It looks like you're using an Ad Blocker.
Please white-list or disable AboveTopSecret.com in your ad-blocking tool.
Some features of ATS will be disabled while you continue to use an ad-blocker.
An ancient harbor on the Red Sea proves ancient Egyptians mastered oceangoing technology and launched a series of ambitious expeditions to far-off lands.
The scenes carved into a wall of the ancient Egyptian temple at Deir el-Bahri tell of a remarkable sea voyage. A fleet of cargo ships bearing exotic plants, animals, and precious incense navigates through high-crested waves on a journey from a mysterious land known as Punt or “the Land of God.” The carvings were commissioned by Hatshepsut, ancient Egypt’s greatest female pharaoh, who controlled Egypt for more than two decades in the 15th century B.C. She ruled some 2 million people and oversaw one of most powerful empires of the ancient world.
The exact meaning of the detailed carvings has divided Egyptologists ever since they were discovered in the mid-19th century. “Some people have argued that Punt was inland and not on the sea, or a fictitious place altogether,” Oxford Egyptologist John Baines says. Recently, however, a series of remarkable discoveries on a desolate stretch of the Red Sea coast has settled the debate, proving once and for all that the masterful building skills of the ancient Egyptians applied to oceangoing ships as well as to pyramids.
The architect Kha helped to build pharaohs' tombs during the 18th dynasty, around 1400 BC. His own tomb was discovered intact in 1906 by archaeologist Ernesto Schiaparelli in Deir-al-Medina, near the Valley of the Kings. Among Kha's belongings were measuring instruments including cubit rods, a levelling device that resembles a modern set square, and what appeared to be an oddly shaped empty wooden case with a hinged lid.
I rather suspect this ancient instrument is more likely to have been a 'primitive' 'mariner's quadrant - an early sextant' used to measure star elevations and for navigation.
Mariner's Quadrant below):
Navigation Navigation by ships and planes depends on the ability to measure latitude and longitude. Latitude is fairly easy to determine through celestial navigation, but the measurement of longitude requires accurate measurement of time. This need was a major motivation for the development of accurate mechanical clocks. John Harrison created the first highly accurate marine chronometer in the mid-18th century.
Wood's Hole Oceanographic and Greek authorities also recently announced several recent shipwrecks that were discovered in deep water, which as WHOI says, indicates ancient Romans and Greeks did in fact sail in deep water/open seas, versus hugging coast lines. They had to have good navigation, charts, and an ability to navigate by stars for extended periods of time, as opposed to 'dead reckoning' and sailing by landmarks.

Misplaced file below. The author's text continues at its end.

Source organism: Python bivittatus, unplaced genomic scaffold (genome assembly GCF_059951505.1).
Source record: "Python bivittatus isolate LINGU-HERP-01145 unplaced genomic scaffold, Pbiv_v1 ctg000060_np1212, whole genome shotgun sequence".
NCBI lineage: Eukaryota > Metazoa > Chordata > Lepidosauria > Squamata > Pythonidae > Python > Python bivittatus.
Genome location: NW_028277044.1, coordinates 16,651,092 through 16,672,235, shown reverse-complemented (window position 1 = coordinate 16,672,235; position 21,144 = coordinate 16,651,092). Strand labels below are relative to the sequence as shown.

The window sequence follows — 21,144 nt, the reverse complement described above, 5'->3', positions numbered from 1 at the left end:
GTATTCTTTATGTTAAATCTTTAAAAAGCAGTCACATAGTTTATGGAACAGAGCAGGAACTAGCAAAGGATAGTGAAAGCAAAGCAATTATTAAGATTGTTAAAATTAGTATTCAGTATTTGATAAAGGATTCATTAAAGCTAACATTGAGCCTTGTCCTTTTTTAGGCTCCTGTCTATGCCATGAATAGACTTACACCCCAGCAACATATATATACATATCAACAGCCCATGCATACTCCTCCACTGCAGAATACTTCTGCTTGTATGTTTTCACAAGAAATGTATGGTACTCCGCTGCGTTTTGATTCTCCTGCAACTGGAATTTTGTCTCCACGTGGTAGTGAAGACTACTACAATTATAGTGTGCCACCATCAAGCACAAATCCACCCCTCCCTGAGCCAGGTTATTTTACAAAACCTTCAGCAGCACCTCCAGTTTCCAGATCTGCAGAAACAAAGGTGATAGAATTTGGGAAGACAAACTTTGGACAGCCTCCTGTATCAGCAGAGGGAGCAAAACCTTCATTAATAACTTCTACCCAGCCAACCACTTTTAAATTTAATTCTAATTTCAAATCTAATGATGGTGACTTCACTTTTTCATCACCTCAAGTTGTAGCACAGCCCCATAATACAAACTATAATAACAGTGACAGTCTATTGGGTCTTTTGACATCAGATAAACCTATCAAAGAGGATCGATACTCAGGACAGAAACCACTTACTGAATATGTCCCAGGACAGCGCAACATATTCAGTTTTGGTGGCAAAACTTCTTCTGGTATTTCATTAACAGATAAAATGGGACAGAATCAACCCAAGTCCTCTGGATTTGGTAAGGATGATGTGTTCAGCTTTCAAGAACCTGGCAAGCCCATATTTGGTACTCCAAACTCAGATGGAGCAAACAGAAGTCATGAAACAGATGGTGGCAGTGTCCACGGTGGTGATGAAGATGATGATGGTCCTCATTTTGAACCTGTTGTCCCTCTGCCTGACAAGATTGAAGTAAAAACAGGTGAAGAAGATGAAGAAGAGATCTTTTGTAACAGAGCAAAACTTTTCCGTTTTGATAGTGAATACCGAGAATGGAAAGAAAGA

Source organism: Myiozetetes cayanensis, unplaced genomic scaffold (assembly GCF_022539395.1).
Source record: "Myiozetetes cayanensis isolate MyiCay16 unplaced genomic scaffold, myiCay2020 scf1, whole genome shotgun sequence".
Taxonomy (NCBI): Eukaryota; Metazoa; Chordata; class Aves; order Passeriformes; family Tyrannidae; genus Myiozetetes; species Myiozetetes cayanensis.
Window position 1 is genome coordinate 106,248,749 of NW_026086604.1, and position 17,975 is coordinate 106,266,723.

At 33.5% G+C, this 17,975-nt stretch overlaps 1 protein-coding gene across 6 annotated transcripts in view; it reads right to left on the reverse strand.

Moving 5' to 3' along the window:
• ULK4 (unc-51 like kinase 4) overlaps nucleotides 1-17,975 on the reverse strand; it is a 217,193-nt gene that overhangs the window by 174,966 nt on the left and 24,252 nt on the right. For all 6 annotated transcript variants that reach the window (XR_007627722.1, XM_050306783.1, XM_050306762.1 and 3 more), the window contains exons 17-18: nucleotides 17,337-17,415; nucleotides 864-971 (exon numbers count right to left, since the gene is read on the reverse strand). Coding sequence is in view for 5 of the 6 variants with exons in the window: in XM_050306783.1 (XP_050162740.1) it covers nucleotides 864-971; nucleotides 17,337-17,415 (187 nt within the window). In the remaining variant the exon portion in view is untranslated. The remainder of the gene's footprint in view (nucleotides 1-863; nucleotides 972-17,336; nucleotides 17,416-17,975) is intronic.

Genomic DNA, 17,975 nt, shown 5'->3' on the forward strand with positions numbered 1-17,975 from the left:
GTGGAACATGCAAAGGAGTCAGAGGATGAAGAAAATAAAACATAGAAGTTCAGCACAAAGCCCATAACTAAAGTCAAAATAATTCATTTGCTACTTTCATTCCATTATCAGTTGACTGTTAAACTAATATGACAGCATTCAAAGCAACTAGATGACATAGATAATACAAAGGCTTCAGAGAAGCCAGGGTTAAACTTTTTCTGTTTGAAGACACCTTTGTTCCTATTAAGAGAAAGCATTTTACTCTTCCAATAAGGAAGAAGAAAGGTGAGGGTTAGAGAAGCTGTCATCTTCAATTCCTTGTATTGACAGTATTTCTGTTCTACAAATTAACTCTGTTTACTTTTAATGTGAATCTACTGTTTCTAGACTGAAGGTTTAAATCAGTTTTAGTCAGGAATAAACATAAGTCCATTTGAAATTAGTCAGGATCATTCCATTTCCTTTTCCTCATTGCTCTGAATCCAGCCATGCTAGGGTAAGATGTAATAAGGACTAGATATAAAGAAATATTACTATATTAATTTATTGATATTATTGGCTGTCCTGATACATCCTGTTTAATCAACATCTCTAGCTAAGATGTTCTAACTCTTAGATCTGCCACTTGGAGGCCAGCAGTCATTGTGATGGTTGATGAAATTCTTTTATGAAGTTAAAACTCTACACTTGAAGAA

Roman shipwrecks found nearly a mile deep
Greek experts find Roman wrecks nearly a mile deep
U.S. archaeologist Brendan Foley, who was not involved in the project, said a series of ancient wrecks located far from land over the past 15 years has forced experts to reconsider the coast-hugging theory.
The Phoenicians began to develop as a seafaring, manufacturing, and trading nation when the Cretans--the first masters of the Mediterranean--were overthrown by the Greeks (see Aegean Civilization). Not only did they take the fine wares of the Eastern nations to the Western barbarians, but they also became skilled in making such wares themselves--especially metalwork, glass, and cloth. From a snail, the murex, they obtained a crimson dye called Tyrian purple. This was so costly that only kings and wealthy nobles could afford garments dyed with it.
Perhaps the most significant contribution of the Phoenicians was a syllabic writing, developed in about 1000 BC at Byblos. From this city's name come the Greek word biblia (books) and the English word Bible. This form of writing was spread by the Phoenicians in their travels and influenced the Aramaic and Greek alphabets
Scientists think they've found Atlantis.
In Spain, of all places....
Zach Howard of Reuters reports:
To solve the age-old mystery, the team used a satellite photo of a suspected submerged city to find the site just north of Cadiz, Spain. There, buried in the vast marshlands of the Dona Ana Park, they believe that they pinpointed the ancient, multi-ringed dominion known as Atlantis.
The Piri Reis map is a pre-modern world map compiled in 1513 from military intelligence by the Ottoman admiral and cartographer Piri Reis. The approximately one-third of the map that survives shows the western coasts of Europe and North Africa and the coast of Brazil with reasonable accuracy. Various Atlantic islands including the Azores and Canary Islands are depicted.
A fleet of cargo ships bearing exotic plants, animals, and precious incense navigates through high-crested waves on a journey from a mysterious land known as Punt or “the Land of God.”